Revierderby rivals Borussia Dortmund and Schalke repeat same mistakes
They define themselves against each other, even if they are rarely grouped together in the European consciousness at the moment. Even if they both have important Bundesliga matches in a full midweek programme, minds are already shifting to the first Revierderby of the season on Saturday afternoon, at the Veltins Arena. Even when they are ploughing separate furrows, the paths of bitter rivals Dortmund and Schalke are inextricably linked.
They were united again on the opening week of the Champions League's group stage, driving London's finest to distraction; 24 hours after Dortmund ran Arsenal all around the Signal Iduna Park, Schalke were -- somewhat more improbably -- pegging back a fearsome Chelsea at Stamford Bridge.
By the weekend, they were looking markedly more mortal. Dortmund slumped to a 2-0 defeat at Jurgen Klopp's old club Mainz, while Schalke just about scraped a 2-2 draw at home to Eintracht Frankfurt after going two goals down.
You see, Dortmund and Schalke may seem poles apart viewed from outside Germany -- vibrancy versus inertia (an increasingly strange stereotype given Schalke's prolific youth production line), swagger versus tepidness in the Champions League -- but they are far more similar than they would like to admit. Principally, both teams have the problem that they habitually make recurring errors that prevent either from fulfilling their ambitions.
That Schalke repeat the same mistakes over and over again is not news to anyone with more than a passing interest in German club football. Playing with an extraordinarily open interpretation of the vogueish 4-2-3-1 under Jens Keller, they are frequently vulnerable from counterattacks and set pieces. Borussia Monchengladbach and Hannover are among those to have taken advantage already this season, and you would imagine that Dortmund are well-positioned to do the same on Saturday with Pierre-Emerick Aubameyang's pace, even if Henrikh Mkhitaryan will be missing through injury.
Schalke are, in a way, fettered by the sheer grandeur of the club itself. It is sometimes hard to fully convey outside of the context of the Bundesliga, but this is a quite enormous club. The original giants of German football, pre-Bayern and pre-Bundesliga (which was founded in 1963), they pull in over 60,000 people to their home games at the Veltins. Only five clubs in European football get a larger average attendance: Manchester United, Barcelona, Bayern, Real Madrid -- and Dortmund.
There is hence a pressure to take the bull by the horns, which can be a little too intoxicating. It is coping with this, which, at least in part, makes Julian Draxler such a special talent. The Schalke youth product has never shied away from what representing the club means, and has always been ready to take responsibility and rally the troops in a way that some senior teammates have been incapable of doing.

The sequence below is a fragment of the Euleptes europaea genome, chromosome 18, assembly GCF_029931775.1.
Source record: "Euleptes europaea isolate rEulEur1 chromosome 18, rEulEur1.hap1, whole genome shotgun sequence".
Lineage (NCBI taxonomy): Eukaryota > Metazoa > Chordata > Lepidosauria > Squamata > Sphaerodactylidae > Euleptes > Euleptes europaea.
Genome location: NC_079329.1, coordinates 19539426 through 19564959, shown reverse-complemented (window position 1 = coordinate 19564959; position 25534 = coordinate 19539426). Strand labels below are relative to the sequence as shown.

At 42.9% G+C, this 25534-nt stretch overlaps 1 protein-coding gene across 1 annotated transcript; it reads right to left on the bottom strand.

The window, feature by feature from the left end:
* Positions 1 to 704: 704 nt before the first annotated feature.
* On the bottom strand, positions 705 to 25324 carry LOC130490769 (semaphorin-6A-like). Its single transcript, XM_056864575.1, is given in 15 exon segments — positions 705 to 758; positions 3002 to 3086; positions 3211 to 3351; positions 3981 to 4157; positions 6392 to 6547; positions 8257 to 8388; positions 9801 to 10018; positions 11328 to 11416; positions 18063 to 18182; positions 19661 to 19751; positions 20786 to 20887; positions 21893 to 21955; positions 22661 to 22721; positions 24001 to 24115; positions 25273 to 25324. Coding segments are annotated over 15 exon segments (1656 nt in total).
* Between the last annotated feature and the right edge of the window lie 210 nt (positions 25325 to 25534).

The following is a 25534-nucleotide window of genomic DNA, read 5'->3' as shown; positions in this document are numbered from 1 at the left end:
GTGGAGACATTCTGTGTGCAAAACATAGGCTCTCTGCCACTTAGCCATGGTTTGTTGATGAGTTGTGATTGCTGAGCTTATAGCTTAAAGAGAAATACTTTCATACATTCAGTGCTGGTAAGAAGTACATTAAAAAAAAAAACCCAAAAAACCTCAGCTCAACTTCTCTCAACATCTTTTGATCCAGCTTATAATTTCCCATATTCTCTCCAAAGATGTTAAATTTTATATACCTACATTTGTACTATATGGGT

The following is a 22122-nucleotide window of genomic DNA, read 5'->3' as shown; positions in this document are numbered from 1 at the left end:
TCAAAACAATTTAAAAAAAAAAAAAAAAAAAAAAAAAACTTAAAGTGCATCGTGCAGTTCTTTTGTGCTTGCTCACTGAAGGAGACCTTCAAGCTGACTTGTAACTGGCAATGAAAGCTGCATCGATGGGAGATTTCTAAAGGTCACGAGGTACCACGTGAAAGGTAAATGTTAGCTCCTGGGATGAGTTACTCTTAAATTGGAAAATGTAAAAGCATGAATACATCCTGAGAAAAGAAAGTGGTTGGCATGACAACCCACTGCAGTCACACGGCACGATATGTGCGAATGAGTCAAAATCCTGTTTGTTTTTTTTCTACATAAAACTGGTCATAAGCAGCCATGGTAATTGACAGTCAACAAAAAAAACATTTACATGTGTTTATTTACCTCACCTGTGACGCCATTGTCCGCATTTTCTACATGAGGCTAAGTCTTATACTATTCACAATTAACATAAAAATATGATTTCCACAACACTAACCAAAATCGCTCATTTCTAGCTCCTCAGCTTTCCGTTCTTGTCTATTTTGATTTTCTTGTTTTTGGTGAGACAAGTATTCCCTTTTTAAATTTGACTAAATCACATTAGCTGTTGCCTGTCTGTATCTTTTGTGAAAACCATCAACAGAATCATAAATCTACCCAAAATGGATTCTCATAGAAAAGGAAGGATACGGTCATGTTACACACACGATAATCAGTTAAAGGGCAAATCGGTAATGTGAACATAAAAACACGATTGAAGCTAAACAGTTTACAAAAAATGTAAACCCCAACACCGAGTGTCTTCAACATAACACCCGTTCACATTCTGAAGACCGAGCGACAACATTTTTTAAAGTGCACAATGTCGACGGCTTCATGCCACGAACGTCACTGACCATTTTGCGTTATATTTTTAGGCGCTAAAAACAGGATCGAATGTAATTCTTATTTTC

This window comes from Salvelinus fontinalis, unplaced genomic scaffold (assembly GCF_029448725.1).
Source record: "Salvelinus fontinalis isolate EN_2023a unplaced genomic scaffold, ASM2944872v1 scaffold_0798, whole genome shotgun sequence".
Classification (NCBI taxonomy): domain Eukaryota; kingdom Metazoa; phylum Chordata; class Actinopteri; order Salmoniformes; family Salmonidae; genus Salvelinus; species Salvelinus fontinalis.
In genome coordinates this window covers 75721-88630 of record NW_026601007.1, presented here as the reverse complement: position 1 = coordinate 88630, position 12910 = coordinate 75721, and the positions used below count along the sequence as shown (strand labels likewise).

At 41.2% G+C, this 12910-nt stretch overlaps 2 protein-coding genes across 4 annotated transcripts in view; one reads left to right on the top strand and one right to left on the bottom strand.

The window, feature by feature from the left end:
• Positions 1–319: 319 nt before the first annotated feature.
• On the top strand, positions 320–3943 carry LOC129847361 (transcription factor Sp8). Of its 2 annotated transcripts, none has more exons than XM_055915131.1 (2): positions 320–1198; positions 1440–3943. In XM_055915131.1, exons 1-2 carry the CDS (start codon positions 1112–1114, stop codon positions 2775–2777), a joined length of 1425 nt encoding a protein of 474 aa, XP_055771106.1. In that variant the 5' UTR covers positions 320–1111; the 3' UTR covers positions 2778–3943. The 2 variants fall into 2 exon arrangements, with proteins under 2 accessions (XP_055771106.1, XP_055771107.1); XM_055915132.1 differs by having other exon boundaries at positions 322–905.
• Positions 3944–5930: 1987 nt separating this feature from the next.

It was Draxler who, at 19, dragged Schalke through a dangerous Champions League playoff against PAOK almost single-handedly. On Saturday, the day that he turned 21, he headed the equaliser against Frankfurt, though he later sullied his display by receiving a red card for kicking out at Carlos Zambrano. It is normally his temperament, as much as his talent, that marks him out as truly special.
Dortmund's blind spots are rather more difficult to fathom. The loss at Mainz could not simply be dispelled as a case of post-Champions League fatigue. It has happened too many times before; dominating, missing chances, and being undone by conceding highly avoidable goals. It is exactly this which will again prevent them from truly worrying Bayern in the title race. As Klopp himself pointed out in preseason, the direct meetings with Pep Guardiola's team ended one apiece in the Bundesliga last season, meaning that the 19 points that separated the two were frittered elsewhere.
Avoiding doing the same again was the priority, but that plan is in tatters after just four games of the new campaign, with two defeats on the board already. Bayern's two draws in the same spell means the gap is just two points for now, but is hard not to envisage Dortmund's slips stacking up as winter draws in.
A lengthy, interminably enduring injury list has clearly not helped. Current occupants of the treatment room alongside Mkhitaryan include Nuri Sahin, Marco Reus and Sebastian Kehl, with Mats Hummels yet to start a league match post-World Cup. For all their evolution to cope with the losses of Mario Gotze and Robert Lewandowski in recent seasons, Klopp's side are continually yearning for that established spine which was key in the 2011 and 2012 title triumphs.
Schalke would give most things to have been anywhere near as close, but they too have been held up by physical problems. No sooner had Klaas-Jan Huntelaar returned than inspirational captain Benedikt Howedes picked up an injury just before the Chelsea match, while Jefferson Farfan and the promising Leon Goretzka as still out.
Yet they, like Dortmund, could be doing better with what they have. They have proved as much in that match with Chelsea and the draw with Bayern at the Veltins that preceded it by a couple of weeks. There is substance behind the bluster, after all.
There will have to be this weekend, with Draxler banned after his red against Frankfurt. Yet their rivals will be under the microscope too, in a match that they already can't really afford not to win. For either, an authoritative statement is necessary to finally suggest that they can break their individual cycles of self-destructive behaviour.